Guinevere Gets Sober

Recovery news, reviews and stories, by Jennifer Matesa.

Tag: healing

She Recovers in NYC: Healing Alongside Our Sisters

She Recovers in NYC

The She Recovers in NYC conference is the first-ever international meeting to pay attention to the particular needs of women in in all kinds of . Aside from being one of the happiest celebrations of recovery on the planet, She Recovers in NYC is built to help us heal from serious problems that compromise our recovery.

It’s just real that, as women, we face some challenges that are different from those of our male counterparts. One of the most prevalent and important is the level of trauma in our histories.

Whereas no more than 20 percent of men in recovery have experienced trauma, one reliable study found trauma in the histories of roughly three-quarters of women. About two-thirds of those have experienced physical trauma, and a significant fraction have experienced sexual trauma, including childhood sexual abuse.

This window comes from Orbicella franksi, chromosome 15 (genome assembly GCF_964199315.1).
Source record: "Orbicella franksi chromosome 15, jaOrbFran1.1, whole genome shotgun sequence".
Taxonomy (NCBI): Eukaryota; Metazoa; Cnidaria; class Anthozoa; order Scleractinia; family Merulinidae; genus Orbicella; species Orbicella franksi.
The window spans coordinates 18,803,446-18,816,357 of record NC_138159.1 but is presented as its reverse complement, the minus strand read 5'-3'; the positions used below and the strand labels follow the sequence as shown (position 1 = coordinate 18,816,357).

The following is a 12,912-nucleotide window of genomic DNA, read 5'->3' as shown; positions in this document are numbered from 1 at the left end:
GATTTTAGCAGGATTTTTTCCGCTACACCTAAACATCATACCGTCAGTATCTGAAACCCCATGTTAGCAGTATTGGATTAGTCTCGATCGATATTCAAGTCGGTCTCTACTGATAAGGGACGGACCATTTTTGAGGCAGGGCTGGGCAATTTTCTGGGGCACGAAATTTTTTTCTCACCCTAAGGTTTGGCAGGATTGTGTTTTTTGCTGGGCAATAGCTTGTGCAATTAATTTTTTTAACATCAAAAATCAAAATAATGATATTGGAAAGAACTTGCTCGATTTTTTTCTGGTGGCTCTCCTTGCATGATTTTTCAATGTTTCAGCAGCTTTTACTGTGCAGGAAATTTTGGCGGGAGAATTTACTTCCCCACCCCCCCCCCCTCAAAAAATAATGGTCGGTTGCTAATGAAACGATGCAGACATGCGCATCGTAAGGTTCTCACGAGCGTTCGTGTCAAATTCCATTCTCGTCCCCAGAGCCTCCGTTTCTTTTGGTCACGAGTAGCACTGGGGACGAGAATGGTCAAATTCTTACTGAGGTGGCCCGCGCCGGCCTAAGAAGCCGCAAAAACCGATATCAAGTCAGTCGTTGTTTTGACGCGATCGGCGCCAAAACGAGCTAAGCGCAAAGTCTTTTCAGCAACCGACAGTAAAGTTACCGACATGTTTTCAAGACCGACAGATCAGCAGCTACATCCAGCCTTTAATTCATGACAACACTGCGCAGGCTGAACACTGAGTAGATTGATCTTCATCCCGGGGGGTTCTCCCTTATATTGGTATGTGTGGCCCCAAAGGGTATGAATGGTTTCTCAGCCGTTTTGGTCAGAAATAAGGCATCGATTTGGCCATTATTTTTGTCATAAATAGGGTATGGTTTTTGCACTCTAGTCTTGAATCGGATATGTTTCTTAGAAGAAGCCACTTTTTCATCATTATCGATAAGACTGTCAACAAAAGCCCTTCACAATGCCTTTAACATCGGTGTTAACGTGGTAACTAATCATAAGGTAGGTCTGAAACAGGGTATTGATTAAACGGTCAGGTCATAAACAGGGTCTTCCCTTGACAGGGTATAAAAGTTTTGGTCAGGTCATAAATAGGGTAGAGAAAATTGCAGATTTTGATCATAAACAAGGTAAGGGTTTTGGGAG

Five hundred of us will cross state and international borders to gather in New York, and three out of four of us will be dealing with trauma in our pasts. And as the long-running Adverse Childhood Experiences (ACE) Study has pretty definitively shown, trauma is highly correlated with the ways we drank and used drugs.

We have to take care of this trauma. We can’t pretend it doesn’t exist, and we also can’t allow its fallout to tempt us back into that life.

When I heard that Dawn Nickel and Taryn Strong and their team were putting this conference on, I knew I had to go. I wanted to be with my sisters who are struggling with the same problems I and so many others grapple with.